For First Responders

For First Responders

EMS and Stroke 2017 Updates

Large Vessel Occlusion (LVO) is the new STEMI

LVO is a type of stroke where a major cerebral artery is blocked, much like how a major coronary artery is blocked with STEMI. LVO strokes have the highest rate of mortality and poor outcomes1. Thrombolytics (tPA) are the standard of care for acute ischemic stroke but may not work as a stand-alone treatment for LVO. Recent studies have shown that combined thrombolytics (tPA) and endovascular procedure are the most effective treatment methods1.

  • Smith, Eric E., and Lee H. Schwamm. "Endovascular Clot Retrieval Therapy."Stroke[1]6 (2015): 1462-1467. Broeg-Morvay, Anne, et al. "Direct Mechanical Intervention Versus Combined Intravenous and Mechanical Intervention in Large Artery Anterior Circulation Stroke."Stroke[1]47.4 (2016): 1037-1044.

Stroke Scales

Cincinnati Prehospital Stroke Scale (CPSS) is the required stroke scale in New York State but consider a possible stroke severity scale that will help to identify a large vessel stroke (large vessel occlusion).

Cincinnati Prehospital Stroke Scale (CPSS) + ED = FAST-ED

  • Facial droop
  • Arm/Leg weakness
  • Speech Problems

               +

  • Eye Deviation -does the patient partially look to one side or do they have a forced eye deviation?
  • Denial/neglect - does the patient seem to be ignoring one side of their own body when stimulus is applied?

 

 For more information on FAST-ED, check out this YouTube video https://youtu.be/rV7dvNWMvsg.External Icon

Posterior circulation stroke effects around 20% of all ischemic stroke and can potentially be identified by evaluating or assessing the “Five D’s”: Dizziness, drowsiness, dysarthria, diplopia, and dysphagia. Two or more of these sign could indicate a posterior circulation stroke. 

Advanced Notification

Your pre-notification call begins the stroke chain of survival. Please include the following information:
  • EXACT time of onset/last known well
  • CPSS/alternate stroke scale findings
  • Blood Glucose value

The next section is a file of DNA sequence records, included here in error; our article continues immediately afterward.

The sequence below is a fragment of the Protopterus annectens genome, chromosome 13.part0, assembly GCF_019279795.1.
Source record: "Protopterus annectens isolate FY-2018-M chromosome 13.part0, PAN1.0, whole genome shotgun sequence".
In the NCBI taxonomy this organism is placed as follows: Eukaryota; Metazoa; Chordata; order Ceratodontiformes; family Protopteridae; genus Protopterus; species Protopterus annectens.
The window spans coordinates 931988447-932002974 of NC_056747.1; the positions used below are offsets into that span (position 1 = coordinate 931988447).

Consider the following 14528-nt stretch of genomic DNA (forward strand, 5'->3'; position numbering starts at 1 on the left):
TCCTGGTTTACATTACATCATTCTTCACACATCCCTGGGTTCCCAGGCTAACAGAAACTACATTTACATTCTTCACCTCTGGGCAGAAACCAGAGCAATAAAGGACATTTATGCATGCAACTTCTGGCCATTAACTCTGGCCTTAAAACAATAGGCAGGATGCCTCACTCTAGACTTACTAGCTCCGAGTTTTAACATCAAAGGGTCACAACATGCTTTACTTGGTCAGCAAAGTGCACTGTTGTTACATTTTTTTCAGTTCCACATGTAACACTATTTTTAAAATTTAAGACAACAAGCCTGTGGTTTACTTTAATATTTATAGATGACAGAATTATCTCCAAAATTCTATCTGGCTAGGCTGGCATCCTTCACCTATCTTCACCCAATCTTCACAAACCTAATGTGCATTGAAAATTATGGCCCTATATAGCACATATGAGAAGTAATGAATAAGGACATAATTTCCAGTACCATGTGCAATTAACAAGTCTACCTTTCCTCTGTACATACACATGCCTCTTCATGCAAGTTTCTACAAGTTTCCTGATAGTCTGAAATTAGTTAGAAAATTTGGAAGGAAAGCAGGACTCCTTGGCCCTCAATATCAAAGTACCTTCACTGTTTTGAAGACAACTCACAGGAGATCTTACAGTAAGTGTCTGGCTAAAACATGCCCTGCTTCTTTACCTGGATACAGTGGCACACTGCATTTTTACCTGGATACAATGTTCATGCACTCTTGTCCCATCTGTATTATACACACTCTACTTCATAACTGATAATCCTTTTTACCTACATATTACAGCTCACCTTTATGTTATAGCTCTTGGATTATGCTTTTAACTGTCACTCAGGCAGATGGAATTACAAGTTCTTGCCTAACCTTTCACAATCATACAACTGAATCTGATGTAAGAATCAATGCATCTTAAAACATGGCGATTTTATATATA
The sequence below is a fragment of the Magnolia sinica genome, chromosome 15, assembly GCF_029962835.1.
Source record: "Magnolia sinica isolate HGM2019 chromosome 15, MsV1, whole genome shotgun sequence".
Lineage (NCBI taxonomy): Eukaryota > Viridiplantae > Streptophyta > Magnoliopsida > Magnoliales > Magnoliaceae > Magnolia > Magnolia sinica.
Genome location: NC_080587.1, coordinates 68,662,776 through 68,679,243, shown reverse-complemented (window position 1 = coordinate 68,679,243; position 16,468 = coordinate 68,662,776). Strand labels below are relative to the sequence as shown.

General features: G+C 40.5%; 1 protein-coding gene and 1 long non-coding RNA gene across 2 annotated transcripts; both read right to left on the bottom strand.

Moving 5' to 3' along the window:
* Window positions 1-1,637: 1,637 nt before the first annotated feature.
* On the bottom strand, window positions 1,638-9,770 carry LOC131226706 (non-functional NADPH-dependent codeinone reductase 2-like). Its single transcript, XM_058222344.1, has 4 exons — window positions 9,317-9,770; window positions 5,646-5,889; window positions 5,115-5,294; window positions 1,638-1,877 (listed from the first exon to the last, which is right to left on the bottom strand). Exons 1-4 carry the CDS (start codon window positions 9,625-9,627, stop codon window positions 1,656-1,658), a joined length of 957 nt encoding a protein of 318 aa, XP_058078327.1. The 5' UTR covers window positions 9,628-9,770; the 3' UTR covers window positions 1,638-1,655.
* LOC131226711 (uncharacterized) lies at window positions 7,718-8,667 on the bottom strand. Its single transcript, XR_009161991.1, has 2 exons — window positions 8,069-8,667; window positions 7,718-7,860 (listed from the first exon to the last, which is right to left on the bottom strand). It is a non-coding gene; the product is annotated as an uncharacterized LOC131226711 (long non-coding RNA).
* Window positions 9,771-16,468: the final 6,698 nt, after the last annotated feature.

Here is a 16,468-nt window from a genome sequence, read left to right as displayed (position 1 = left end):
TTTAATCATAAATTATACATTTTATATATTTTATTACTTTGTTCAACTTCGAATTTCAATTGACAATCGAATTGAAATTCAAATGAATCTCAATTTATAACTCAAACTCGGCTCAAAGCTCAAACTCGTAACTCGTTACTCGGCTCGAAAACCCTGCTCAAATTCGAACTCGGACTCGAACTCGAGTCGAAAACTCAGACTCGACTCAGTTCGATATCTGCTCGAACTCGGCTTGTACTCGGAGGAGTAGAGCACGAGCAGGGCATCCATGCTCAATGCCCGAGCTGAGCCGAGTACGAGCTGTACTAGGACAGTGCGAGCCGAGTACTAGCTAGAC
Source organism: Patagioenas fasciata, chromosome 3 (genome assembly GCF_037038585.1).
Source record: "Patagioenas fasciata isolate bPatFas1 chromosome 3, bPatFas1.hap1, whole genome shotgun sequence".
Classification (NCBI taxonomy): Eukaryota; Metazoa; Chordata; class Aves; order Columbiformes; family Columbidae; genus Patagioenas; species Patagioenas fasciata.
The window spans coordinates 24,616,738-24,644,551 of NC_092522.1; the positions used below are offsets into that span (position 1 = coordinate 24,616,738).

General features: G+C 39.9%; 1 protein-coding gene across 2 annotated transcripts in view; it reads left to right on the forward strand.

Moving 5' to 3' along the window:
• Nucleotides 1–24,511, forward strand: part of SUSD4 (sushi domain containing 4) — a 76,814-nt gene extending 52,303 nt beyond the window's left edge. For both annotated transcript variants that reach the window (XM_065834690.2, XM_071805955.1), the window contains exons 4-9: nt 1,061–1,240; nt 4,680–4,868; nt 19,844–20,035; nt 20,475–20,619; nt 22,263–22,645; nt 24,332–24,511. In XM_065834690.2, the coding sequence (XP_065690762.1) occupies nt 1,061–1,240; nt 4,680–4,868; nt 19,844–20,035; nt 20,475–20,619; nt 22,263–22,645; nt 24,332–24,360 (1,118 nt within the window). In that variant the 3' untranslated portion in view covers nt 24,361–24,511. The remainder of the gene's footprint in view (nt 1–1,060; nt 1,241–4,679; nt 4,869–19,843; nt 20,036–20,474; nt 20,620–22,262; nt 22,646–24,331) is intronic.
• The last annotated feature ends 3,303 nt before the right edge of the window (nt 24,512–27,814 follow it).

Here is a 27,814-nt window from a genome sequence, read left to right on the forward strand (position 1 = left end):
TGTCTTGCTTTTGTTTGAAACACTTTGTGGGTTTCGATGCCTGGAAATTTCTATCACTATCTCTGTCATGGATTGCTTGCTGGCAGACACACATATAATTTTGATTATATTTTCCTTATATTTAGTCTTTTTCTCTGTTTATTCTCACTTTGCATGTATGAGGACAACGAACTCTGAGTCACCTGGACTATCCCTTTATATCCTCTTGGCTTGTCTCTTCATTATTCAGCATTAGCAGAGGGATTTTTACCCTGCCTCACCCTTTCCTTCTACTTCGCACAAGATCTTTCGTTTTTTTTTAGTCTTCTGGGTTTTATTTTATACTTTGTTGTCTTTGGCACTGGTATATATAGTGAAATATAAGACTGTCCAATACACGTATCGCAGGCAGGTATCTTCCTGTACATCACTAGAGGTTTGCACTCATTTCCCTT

**If possible, place two large bore IV’s for access to facilitate advanced imaging such as CT Angiogram. Also, include telephone contact information of next of kin and/or witness for additional questions/information.

What does your advanced notification do?

  • Activates the stroke team
  • Activates the CT scanners
  • Activates pharmacy
  • Prepares us for your arrival

Collaboration through Feedback and EMS Quality Group

Upstate strives to provide quality feedback to each EMS agency on a consistent basis. Feedback for all patients brought to Upstate as a stroke or presumptive stoke will be delivered to agency representatives. Please see your agency quality director for specific feedback on patient treatment, diagnosis and discharge disposition, pre-notification call rates, and quality of the pre-notification calls.

In addition to timely feedback, Upstate has formed a regional EMS Quality group. Our group meets monthly to discuss pertinent topics, as they relate to pre-hospital stroke care, in real-time. Group members from Central and Northern New York are able to bring topics and cases up for discussion in a nearly concurrent manner. The group has been able to identify and address important topics such as:

  • Documentation of the pre-notification call
  • What information to include in this call
  • Assessing for Large Vessel Occlusive strokes
  • Assessing for atypical stroke signs
  • IV size and placement

This work group will disseminate this information to our providers, impacting pre-hospital stroke care at the regional level. Download the brochure, EMS and STROKEPDF Icon, inspired by this group, highlighting this information.

For specific case questions or more information on our EMS Quality group, contact Josh Onyan, Stroke Program Manager, at onyanj@upstate.edu.

 

Training Opportunities

ENLS: Emergency Neurological Life Support

What to do in the first critical hour of a neurological emergency? The ENLS course is designed to help healthcare professionals improve patient care and outcomes during the critical first hours of a patient’s neurological emergency. ENLS demonstrates a collaborative, multi-disciplinary approach and provides a consistent set of protocols, practical checklists, decision points, and suggested communication to use during patient management.

MDs, critical care nurses, and other professionals who treat neurological emergencies benefit from ENLS's in-depth presentations of 13 critical topics including:

  • Ischemic Stroke
  • Subarachnoid Hemorrhage
  • Traumatic Brain Injury
  • Intracranial Hypertension and Herniation

Classes are held at Upstate University Hospital Downtown Campus in Syracuse NY. For more information visit www.neurocriticalcare.org/educationtraining/emergency-neurological-life-support-enlsExternal Icon or contact Josh Onyan, Stroke Program Manager at onyanj@upstate.edu.

Available class dates and times:

April 6th, 2018 0800-1630 UH 8405
August 17th, 2018 0800-1630 UH 11405
December 14th, 2018 0800-1630 UH 8405


Instructors: Neurocritical Care Physician, Dr. Latorre
Cost of class: $75

 

Top